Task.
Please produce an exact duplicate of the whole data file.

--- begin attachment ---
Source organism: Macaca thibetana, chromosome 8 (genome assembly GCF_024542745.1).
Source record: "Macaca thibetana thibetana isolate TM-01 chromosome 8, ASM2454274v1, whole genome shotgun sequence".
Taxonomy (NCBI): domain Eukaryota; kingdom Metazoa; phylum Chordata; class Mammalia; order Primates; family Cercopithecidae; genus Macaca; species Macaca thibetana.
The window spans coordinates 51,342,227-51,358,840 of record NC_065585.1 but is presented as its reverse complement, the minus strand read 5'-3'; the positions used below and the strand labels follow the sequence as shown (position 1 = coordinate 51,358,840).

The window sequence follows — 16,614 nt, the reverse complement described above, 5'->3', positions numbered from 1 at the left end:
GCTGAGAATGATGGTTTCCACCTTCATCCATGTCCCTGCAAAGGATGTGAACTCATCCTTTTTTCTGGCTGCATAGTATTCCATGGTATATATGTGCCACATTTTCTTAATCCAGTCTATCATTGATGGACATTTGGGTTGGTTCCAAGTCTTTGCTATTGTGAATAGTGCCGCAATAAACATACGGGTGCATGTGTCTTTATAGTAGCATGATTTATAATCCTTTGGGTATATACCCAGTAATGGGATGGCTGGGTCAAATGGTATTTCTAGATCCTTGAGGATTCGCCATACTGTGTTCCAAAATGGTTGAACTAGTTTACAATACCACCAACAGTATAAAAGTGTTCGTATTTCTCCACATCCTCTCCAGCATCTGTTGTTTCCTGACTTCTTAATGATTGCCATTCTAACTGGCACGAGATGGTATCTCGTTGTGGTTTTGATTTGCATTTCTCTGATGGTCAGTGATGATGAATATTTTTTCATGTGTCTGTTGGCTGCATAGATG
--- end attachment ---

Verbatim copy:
Source organism: Macaca thibetana, chromosome 8 (genome assembly GCF_024542745.1).
Source record: "Macaca thibetana thibetana isolate TM-01 chromosome 8, ASM2454274v1, whole genome shotgun sequence".
Taxonomy (NCBI): domain Eukaryota; kingdom Metazoa; phylum Chordata; class Mammalia; order Primates; family Cercopithecidae; genus Macaca; species Macaca thibetana.
The window spans coordinates 51,342,227-51,358,840 of record NC_065585.1 but is presented as its reverse complement, the minus strand read 5'-3'; the positions used below and the strand labels follow the sequence as shown (position 1 = coordinate 51,358,840).

The window sequence follows — 16,614 nt, the reverse complement described above, 5'->3', positions numbered from 1 at the left end:
GCTGAGAATGATGGTTTCCACCTTCATCCATGTCCCTGCAAAGGATGTGAACTCATCCTTTTTTCTGGCTGCATAGTATTCCATGGTATATATGTGCCACATTTTCTTAATCCAGTCTATCATTGATGGACATTTGGGTTGGTTCCAAGTCTTTGCTATTGTGAATAGTGCCGCAATAAACATACGGGTGCATGTGTCTTTATAGTAGCATGATTTATAATCCTTTGGGTATATACCCAGTAATGGGATGGCTGGGTCAAATGGTATTTCTAGATCCTTGAGGATTCGCCATACTGTGTTCCAAAATGGTTGAACTAGTTTACAATACCACCAACAGTATAAAAGTGTTCGTATTTCTCCACATCCTCTCCAGCATCTGTTGTTTCCTGACTTCTTAATGATTGCCATTCTAACTGGCACGAGATGGTATCTCGTTGTGGTTTTGATTTGCATTTCTCTGATGGTCAGTGATGATGAATATTTTTTCATGTGTCTGTTGGCTGCATAGATG